From: David Abrahams (dave_at_[hidden])
Date: 2004-12-13 13:49:53
Pedro Ferreira wrote:
> Dear all,
> I recently told Volodya I was going to spend some time experimenting
> the integration between Boost.Build and SCons.
> Unfortunately, I have been flooded with urgent tasks so I still haven't
> managed to spend more than an hour or so doing this.
> I see interest from many of us in pursuing such an integration so I
> think we need to debate where are we going to and which path should we
> My vision is:
> - create a 100% Python Boost.Build library on top of SCons
> - create a parser for the bjam language
That's a good goal, but I think the steps outlined by Volodya in
the right way to get there.
> This would allow people to use Jamfiles but would provide a Python
> interface to Boost.Build, which would open way to a myriad of tools,
> such as graphical browsers/creators, builder GUIs, etc.
> The integration with SCons can be done:
> - at the SCons.Environment level, calling builder methods to create BB
> virtual targets
> - at the lower level Node ADT interface
> I really don't like SCons Enviroments because they are too cluttered
> with functions, are too unwieldy, load all tools by default, etc.
> So I prefer the second approach: it provides all the functionality bjam
> provides (and more) and fits very well with BB's architecture.
I had the same feeling about Environments.
> Regarding the approach, I see two possibilities:
> - do a progressive transition from bjam to Scons, keeping it working at
> all times
> - port everything from the ground up to Python until eventually it is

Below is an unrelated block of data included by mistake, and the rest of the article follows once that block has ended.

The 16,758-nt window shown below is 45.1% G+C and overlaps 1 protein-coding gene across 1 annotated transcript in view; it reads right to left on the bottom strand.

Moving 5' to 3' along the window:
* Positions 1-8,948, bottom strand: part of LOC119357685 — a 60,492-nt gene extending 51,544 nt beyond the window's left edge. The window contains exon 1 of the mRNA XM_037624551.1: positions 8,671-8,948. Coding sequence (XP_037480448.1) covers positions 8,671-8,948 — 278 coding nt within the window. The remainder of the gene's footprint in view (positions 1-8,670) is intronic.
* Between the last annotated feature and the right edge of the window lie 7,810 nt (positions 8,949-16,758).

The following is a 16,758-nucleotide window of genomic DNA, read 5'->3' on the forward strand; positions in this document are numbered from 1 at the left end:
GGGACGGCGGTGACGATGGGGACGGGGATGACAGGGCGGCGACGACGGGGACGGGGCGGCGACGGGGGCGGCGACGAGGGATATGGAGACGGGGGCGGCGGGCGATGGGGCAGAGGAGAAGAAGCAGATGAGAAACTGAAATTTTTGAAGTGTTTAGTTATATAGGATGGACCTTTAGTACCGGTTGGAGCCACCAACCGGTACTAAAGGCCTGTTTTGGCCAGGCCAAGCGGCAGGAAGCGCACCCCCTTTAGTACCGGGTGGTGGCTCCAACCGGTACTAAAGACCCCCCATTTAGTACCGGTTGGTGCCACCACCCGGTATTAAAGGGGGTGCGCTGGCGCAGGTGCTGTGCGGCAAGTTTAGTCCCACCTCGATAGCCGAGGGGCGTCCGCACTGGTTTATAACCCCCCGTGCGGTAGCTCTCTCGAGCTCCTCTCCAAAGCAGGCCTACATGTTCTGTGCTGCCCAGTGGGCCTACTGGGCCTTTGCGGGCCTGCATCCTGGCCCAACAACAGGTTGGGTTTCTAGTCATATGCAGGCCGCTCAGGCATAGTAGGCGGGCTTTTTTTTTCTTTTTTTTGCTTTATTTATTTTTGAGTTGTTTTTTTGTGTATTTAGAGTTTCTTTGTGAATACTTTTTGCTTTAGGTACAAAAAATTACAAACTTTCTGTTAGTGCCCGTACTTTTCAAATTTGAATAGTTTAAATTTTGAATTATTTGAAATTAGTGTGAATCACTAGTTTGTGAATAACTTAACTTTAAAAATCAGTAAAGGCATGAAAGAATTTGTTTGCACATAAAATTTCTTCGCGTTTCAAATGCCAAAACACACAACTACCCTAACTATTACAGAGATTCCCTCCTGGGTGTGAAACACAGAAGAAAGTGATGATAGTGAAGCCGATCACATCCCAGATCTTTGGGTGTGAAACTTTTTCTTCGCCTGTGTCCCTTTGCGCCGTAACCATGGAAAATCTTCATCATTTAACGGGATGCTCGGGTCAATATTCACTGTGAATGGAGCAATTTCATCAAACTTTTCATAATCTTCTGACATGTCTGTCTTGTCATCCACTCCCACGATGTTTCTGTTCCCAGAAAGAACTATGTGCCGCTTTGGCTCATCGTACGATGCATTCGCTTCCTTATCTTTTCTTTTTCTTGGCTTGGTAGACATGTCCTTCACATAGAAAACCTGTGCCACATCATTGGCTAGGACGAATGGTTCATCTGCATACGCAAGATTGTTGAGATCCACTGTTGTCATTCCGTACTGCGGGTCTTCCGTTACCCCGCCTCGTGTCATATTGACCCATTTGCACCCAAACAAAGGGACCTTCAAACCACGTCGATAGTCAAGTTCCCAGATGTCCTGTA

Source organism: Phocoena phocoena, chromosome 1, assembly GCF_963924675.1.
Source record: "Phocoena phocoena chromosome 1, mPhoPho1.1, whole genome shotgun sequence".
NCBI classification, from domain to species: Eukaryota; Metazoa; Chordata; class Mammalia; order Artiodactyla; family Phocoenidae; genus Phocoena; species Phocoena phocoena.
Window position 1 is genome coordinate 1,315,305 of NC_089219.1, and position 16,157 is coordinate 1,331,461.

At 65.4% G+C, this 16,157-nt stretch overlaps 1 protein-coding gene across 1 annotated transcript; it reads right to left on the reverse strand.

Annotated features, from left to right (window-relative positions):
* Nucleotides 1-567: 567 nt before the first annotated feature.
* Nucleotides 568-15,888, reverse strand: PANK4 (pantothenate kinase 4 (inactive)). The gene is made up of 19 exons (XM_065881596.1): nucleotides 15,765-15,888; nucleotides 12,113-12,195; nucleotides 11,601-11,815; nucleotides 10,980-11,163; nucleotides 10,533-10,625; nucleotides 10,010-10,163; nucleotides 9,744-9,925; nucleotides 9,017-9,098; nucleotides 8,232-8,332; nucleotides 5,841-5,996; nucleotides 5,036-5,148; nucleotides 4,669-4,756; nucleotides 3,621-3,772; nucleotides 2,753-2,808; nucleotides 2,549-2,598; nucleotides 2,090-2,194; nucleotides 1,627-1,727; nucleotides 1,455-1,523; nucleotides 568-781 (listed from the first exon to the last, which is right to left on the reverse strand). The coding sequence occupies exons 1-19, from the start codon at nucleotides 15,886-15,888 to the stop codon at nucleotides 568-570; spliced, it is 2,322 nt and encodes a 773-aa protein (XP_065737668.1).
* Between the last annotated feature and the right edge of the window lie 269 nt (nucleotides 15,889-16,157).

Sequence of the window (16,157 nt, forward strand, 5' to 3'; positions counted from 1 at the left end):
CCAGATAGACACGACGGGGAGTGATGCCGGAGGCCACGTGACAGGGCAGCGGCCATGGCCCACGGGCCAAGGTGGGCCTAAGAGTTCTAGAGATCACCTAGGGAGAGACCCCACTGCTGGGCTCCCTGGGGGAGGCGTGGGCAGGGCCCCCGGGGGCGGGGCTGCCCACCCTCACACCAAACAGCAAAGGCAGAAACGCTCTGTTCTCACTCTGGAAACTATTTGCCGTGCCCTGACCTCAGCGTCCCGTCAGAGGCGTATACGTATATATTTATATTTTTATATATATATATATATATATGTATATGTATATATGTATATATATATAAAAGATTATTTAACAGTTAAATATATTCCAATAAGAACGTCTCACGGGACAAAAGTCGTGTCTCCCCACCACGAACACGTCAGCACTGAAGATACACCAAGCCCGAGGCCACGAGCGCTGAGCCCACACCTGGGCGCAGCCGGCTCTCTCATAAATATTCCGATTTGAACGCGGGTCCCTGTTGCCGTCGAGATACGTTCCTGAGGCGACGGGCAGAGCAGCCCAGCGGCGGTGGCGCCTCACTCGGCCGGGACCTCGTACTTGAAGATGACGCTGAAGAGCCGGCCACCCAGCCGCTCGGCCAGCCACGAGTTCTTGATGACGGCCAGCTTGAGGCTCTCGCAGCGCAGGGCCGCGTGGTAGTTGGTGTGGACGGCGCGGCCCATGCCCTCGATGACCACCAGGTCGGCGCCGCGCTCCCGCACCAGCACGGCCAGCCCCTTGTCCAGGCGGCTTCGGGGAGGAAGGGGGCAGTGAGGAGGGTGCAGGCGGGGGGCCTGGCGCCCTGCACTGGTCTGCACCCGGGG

> Just out of curiosity, I tried to port generators.jam to Python. It's
> 40k worth of bjam code and I did it in afternoon, including some unit
> tests and adapting the comments do Python doc strings.
Note that the algorithm used by generators.jam for calculating
intermediate targets and build steps is not really general at all, but
tuned for a specific case (Qt-related, I think -- .whl, .dlp, and .wd
files are involved).
Related messages are in the threads at: http://tinyurl.com/68xc4,
As a result I created a prototype of how the generator search *ought* to
proceed... and it's written in Python! It lives in
Unfortunately it's not trivial, but I think it represents the "right"
logic from a conceptual standpoint. It has some significant comments,
but could definitely use more.
> So, my feeling is that it would be more efficient to go the latter way.
> I'm willing to invest a reasonable amount of time in this effort,
> should others be interested in collaborating too.
> Comments are welcome.
I'm interested also, provided that we agree to more fully document the
code as we convert it. I think it would be fun to do and it would help
us to get a grip on the codebase.
-- Dave Abrahams Boost Consulting http://www.boost-consulting.com
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